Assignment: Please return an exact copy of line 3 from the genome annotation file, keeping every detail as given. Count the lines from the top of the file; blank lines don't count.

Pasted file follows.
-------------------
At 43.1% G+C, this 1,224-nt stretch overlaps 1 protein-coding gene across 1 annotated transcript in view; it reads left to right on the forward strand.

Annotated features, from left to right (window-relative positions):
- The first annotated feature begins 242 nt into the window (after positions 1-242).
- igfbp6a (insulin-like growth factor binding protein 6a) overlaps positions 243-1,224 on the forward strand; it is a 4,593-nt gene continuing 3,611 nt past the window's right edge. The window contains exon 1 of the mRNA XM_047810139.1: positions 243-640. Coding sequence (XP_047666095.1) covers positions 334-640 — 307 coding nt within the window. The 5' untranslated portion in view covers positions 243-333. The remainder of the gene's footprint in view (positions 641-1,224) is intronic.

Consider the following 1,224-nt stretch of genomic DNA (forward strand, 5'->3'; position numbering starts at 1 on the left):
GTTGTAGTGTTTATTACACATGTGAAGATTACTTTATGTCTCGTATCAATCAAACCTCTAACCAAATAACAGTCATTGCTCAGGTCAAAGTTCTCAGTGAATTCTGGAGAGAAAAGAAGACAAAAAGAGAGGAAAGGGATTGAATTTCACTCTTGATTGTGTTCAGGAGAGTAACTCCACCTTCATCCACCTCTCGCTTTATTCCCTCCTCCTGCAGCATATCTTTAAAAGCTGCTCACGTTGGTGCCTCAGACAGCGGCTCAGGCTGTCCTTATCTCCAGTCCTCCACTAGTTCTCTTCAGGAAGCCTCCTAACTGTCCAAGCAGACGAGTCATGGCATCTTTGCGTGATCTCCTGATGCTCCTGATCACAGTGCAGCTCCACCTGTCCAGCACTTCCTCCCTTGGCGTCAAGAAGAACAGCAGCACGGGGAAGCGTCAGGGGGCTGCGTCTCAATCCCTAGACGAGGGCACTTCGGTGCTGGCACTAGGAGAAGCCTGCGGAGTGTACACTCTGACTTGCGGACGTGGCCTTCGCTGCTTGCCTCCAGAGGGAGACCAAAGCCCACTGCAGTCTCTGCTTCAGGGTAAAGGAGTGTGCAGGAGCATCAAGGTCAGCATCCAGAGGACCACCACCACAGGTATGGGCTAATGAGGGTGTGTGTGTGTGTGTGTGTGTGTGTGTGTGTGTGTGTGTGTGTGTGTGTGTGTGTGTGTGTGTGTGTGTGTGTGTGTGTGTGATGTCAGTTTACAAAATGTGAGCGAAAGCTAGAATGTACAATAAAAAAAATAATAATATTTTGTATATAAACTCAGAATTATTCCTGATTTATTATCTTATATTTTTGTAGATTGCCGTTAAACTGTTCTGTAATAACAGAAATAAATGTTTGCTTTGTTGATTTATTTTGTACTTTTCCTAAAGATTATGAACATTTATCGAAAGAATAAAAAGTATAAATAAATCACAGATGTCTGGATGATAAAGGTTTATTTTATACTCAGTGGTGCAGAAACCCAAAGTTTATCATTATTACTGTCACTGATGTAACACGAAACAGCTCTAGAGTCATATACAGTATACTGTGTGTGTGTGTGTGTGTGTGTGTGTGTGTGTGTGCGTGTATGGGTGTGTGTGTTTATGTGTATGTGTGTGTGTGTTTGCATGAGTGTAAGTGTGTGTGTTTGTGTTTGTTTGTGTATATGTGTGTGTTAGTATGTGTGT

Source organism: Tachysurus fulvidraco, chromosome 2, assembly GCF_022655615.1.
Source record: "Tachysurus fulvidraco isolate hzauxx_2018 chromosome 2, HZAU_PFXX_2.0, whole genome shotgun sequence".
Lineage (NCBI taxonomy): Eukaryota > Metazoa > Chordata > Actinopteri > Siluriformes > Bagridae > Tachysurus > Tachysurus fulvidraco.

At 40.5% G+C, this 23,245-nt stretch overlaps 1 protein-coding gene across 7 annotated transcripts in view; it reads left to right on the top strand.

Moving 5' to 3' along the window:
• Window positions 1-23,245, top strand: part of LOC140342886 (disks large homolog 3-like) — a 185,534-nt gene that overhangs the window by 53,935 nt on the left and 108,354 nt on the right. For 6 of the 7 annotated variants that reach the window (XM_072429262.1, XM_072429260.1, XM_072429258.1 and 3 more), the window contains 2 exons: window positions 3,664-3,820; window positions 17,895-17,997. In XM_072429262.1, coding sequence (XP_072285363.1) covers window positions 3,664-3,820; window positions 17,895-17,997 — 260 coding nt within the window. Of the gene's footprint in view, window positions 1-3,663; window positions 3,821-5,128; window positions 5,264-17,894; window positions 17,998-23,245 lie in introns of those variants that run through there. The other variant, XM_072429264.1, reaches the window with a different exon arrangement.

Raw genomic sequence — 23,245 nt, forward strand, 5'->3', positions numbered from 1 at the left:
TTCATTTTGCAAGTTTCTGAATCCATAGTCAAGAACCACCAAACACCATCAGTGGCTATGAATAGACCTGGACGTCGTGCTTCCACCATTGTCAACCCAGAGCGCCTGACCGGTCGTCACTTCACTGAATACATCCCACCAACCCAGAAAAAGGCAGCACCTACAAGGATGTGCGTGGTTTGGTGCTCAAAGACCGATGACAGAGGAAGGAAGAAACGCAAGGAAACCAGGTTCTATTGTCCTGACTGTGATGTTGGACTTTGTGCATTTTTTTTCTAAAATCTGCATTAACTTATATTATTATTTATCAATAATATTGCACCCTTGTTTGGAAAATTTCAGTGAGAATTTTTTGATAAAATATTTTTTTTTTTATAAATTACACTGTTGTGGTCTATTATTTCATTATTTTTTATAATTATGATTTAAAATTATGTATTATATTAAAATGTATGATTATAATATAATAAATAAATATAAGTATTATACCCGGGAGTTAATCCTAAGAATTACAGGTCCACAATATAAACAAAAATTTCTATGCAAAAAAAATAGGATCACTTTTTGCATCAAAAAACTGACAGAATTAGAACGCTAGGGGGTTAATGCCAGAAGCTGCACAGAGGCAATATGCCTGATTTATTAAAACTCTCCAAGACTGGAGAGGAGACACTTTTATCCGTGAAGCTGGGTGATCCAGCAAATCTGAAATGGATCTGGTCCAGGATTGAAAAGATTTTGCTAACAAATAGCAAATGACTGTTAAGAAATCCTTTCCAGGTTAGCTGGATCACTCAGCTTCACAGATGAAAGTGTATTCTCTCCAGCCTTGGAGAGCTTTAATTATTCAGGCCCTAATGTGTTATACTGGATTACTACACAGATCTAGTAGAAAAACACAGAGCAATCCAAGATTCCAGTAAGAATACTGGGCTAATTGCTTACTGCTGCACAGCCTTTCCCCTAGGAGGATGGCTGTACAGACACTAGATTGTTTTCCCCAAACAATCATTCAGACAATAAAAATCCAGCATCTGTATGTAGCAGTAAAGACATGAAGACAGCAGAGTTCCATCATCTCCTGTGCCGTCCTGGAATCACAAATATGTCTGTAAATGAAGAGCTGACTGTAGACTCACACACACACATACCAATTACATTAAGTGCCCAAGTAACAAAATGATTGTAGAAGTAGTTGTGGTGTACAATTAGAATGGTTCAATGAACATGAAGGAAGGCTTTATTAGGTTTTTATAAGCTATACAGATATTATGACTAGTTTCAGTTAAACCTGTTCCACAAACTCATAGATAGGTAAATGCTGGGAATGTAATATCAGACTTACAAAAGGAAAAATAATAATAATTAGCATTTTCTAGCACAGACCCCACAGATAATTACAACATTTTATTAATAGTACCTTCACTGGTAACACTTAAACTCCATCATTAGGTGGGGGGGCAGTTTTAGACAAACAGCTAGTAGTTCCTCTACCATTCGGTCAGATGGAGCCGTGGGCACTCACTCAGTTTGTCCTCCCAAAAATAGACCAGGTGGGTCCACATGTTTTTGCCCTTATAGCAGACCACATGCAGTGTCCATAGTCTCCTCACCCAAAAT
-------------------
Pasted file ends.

- The first annotated feature begins 242 nt into the window (after positions 1-242).